Those options include 50 toppings for customers to customize their salads and crepe wraps with. The menu also offers a selection of grilled paninis, sandwiches and soups. The company is also looking to differentiate itself by not only offering fresh and customizable ingredients, but also by employing a sustainable and environmentally friendly business model into their restaurants.
“At Tossed, we believe in having a healthy attitude in everything we do,” Chodash said. “Being environmentally responsible simply makes sense. Our company was founded on fresh, high-quality food and a wholesome lifestyle. Embracing eco-friendly practices is another value we share with our guests.”
If you have ever dreamed of being a reporter, OneNews is giving you your chance. All it takes is a smartphone, the OneNews application, and a bit of luck to be in the right place at the right time.
"At its core, our platform is a 'tasking and rewards' engine, designed to allow organizations to interact directly with individuals across the globe," Vincent Butta, CEO of Engagment Media Technology, parent company of OneNews, said. "Users download our mobile application, StringFly, on their iPhone or Android devices, and thereby register to receive assignments. News and entertainment media can then send specific requests via OneNews to StringFly users — who receive notification of these assignments via on-phone push notifications."
Users can then upload their pictures and videos of those events to the application. Their content is then sent to news organizations. Since launching in 2009, the service has grown to a network of thousands of users in more than 60 countries. That, however, is just the start for the applications potential, according to Butta.
"The penetration of smartphones and the increasing use of mobile applications by consumers are key foundations of our OneNews platform," Butta said. "More than 42 percent of all U.S. adults have apps on their phones — and we are seeing penetration expand beyond the 18-29 age group (60 percent) into the 30-49 age group (46 percent). As author Clay Shirky has noted, the likelihood of a newsworthy event being witnessed by someone with a smartphone in hand now approaches 100 percent."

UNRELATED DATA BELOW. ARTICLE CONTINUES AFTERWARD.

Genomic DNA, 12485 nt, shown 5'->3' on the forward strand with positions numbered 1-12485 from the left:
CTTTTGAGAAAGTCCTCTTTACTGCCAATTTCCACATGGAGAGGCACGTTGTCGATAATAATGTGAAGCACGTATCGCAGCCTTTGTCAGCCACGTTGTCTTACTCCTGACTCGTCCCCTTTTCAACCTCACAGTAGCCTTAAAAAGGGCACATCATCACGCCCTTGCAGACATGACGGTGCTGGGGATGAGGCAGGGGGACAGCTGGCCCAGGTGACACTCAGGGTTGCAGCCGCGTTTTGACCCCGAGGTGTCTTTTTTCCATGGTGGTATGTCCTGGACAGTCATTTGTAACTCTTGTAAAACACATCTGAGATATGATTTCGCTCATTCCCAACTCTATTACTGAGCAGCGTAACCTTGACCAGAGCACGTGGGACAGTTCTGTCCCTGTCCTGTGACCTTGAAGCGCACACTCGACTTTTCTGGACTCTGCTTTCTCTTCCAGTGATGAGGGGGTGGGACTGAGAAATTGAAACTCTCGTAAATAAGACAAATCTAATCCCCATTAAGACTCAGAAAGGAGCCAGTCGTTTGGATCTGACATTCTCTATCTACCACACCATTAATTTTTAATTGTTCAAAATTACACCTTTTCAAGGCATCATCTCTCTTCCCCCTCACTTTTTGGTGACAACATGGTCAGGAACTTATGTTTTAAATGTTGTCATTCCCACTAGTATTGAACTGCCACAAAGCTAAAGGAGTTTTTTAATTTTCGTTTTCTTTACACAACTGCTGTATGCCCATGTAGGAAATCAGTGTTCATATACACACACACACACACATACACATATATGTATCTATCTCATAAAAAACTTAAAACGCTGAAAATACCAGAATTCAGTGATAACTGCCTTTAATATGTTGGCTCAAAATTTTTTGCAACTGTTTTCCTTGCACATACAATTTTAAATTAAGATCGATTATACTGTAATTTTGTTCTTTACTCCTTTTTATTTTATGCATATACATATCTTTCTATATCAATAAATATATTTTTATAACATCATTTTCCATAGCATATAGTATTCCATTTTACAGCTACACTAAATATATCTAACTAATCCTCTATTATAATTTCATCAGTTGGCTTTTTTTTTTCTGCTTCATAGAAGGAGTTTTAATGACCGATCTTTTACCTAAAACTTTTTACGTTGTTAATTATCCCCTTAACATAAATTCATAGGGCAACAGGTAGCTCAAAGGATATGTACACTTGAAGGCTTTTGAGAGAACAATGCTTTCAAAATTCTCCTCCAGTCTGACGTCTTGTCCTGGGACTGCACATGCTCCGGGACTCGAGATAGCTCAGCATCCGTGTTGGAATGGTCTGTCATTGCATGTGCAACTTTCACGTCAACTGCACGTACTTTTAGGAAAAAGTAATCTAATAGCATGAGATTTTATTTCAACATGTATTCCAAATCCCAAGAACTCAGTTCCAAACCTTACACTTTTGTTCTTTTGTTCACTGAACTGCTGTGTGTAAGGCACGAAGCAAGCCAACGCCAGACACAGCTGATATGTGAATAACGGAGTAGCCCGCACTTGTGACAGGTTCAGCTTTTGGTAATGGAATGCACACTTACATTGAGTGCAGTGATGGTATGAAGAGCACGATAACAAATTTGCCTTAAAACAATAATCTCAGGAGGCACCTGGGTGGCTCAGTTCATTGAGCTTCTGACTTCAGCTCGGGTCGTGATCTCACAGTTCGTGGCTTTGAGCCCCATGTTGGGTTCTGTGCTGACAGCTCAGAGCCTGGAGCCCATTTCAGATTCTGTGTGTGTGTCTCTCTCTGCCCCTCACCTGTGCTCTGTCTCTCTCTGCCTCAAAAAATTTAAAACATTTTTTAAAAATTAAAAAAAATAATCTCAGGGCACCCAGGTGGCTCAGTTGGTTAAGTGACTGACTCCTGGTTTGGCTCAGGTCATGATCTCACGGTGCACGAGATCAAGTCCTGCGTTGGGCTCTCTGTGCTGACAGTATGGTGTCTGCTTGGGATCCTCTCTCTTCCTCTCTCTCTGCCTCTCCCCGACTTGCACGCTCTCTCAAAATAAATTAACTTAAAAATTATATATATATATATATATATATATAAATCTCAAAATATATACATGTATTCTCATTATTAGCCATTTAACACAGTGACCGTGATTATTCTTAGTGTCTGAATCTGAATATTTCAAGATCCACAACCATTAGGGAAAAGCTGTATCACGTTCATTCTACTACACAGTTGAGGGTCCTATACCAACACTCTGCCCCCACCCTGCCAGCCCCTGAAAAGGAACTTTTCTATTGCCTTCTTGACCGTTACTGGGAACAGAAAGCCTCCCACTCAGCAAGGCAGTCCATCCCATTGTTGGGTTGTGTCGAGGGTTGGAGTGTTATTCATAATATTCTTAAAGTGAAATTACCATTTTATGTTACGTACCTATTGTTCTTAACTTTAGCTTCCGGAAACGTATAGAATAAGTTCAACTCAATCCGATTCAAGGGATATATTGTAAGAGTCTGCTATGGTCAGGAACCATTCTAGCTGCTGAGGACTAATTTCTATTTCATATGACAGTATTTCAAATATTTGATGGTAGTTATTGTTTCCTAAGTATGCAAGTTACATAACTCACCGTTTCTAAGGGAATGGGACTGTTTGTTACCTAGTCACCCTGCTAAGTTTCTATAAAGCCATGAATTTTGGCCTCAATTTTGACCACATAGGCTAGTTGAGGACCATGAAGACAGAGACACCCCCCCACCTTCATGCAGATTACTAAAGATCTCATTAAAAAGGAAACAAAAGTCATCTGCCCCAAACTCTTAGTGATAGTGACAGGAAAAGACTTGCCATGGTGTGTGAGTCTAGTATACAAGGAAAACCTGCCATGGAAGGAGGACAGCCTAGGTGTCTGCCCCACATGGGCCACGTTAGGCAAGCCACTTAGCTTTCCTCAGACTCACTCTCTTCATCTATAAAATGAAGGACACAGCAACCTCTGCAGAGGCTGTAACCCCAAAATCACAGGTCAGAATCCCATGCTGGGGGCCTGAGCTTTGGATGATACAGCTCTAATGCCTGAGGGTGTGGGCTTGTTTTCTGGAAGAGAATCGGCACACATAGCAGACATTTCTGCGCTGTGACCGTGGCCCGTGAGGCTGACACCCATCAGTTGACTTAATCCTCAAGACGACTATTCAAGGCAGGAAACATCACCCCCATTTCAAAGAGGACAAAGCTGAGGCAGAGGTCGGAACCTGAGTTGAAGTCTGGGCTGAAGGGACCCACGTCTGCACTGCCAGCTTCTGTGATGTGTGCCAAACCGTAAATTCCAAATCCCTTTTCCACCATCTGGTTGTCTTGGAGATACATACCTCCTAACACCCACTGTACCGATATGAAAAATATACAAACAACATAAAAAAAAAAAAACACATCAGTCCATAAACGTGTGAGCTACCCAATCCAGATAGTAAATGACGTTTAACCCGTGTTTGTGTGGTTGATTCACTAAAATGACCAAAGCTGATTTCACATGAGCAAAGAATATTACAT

Kabbage is trying to help small businesses in an area that has long been one of their biggest areas of need. In particular, Kabbage is helping US-based small and medium- size business obtain the funding they need to conduct their business activities.
The best part is that approval can happen in minutes.
Now, online and offline businesses can apply with Kabbage using their computer or mobile app and receive a decision, often within minutes. Businesses are charged a small percentage of the funds they borrow from Kabbage until the money has been paid back. For businesses that have a hard time obtaining capital, the service can be a lifeline.
"We believe it's better to be lucky than smart, and we have entered this market at precisely the right time to leverage new technologies to improve the lives of small businesses everywhere, and help them grow to support our economy," Petralia said. "Small and medium businesses account for at least half of our GDP, and Kabbage wants to be there to support them."
[7 Ways to Finance a Small Business]